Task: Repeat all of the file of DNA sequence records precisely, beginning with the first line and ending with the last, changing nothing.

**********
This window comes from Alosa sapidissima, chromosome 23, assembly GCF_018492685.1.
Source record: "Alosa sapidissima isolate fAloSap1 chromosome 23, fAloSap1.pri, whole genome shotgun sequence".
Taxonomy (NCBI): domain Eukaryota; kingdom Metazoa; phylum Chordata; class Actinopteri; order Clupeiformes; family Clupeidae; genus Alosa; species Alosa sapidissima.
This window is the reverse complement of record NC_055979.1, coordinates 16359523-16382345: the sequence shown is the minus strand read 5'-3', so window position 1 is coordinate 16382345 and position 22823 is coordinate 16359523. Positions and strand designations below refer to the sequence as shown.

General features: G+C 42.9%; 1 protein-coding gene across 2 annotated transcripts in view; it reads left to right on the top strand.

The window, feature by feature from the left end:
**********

This window comes from Alosa sapidissima, chromosome 23, assembly GCF_018492685.1.
Source record: "Alosa sapidissima isolate fAloSap1 chromosome 23, fAloSap1.pri, whole genome shotgun sequence".
Taxonomy (NCBI): domain Eukaryota; kingdom Metazoa; phylum Chordata; class Actinopteri; order Clupeiformes; family Clupeidae; genus Alosa; species Alosa sapidissima.
This window is the reverse complement of record NC_055979.1, coordinates 16359523-16382345: the sequence shown is the minus strand read 5'-3', so window position 1 is coordinate 16382345 and position 22823 is coordinate 16359523. Positions and strand designations below refer to the sequence as shown.

General features: G+C 42.9%; 1 protein-coding gene across 2 annotated transcripts in view; it reads left to right on the top strand.

The window, feature by feature from the left end: